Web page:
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Foundation rescinds Kurt Schork Award to Palestinian journalist

The Thomson Reuters Foundation and the Kurt Schork Memorial Fund on Tuesday withdrew a $5,000 journalism award conferred on a Palestinian freelance reporter.

The decision followed the discovery of a social media post on Shatha Hammad’s Facebook feed that appeared to quote Adolf Hitler. In doing so, the 2014 comment suggested an endorsement of his ideology.


“The Thomson Reuters Foundation and the Kurt Schork Memorial Fund stand opposed to hate speech of any description,” they said in a statement. “We have therefore taken this unusual step in order to protect the integrity of the Kurt Schork Awards, established to recognise and celebrate the courageous and brilliant reporting of conflict, corruption and injustice from journalists around the world, who risk their lives daily to speak truth to power.


“We are aware of a second Facebook post using extreme anti-Semitic language that purports to be drafted by Hammad, also dated 2014. However, Hammad strongly denies that this post is hers.


“Both the Thomson Reuters Foundation and the Kurt Schork Memorial Fund remain absolutely committed to protecting and promoting independent and accurate journalism, particularly of those whose voices are often marginalised or unheard. We also condemn attempts to control or silence these voices. As such, we will continue our efforts to strengthen free, independent and pluralistic media around the world, so critical to upholding free, fair and informed societies.”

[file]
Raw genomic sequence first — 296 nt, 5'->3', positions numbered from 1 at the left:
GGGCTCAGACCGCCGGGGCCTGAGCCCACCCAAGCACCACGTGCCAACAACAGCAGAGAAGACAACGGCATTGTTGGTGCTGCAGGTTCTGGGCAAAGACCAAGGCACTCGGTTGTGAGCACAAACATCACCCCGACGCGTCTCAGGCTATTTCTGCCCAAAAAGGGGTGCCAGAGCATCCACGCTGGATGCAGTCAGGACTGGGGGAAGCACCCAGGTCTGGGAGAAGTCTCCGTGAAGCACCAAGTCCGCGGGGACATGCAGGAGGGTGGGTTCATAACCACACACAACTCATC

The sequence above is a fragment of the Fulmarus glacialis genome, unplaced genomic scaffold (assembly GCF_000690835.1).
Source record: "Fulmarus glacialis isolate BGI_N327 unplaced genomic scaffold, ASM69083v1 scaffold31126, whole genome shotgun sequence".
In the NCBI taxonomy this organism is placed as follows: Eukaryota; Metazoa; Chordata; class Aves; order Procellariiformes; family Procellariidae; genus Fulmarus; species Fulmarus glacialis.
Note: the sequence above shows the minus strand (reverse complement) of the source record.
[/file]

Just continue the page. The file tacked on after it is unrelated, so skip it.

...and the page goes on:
Hammad’s 2014 Facebook comment said “Me and Hitler are friends. We have influence over each other and share the same ideology, such as the extermination of the Jews.” In a post the same year, Hammad described those who killed five Israelis in a terrorist attack as “martyrs”.


Her comments glorifying Hitler and terrorism were initially exposed by media watchdog HonestReporting, which said that there were dozens of such comments.


Hammad is based in the West Bank and works as a freelance correspondent for Middle East Eye, a London-based online news website covering events in the Middle East and North Africa.


Now in their 21st year, the Awards are named in honour of American freelance journalist Kurt Schork who was killed in Sierra Leone in 2000 while on assignment for Reuters. ■

Thomson Reuters Foundation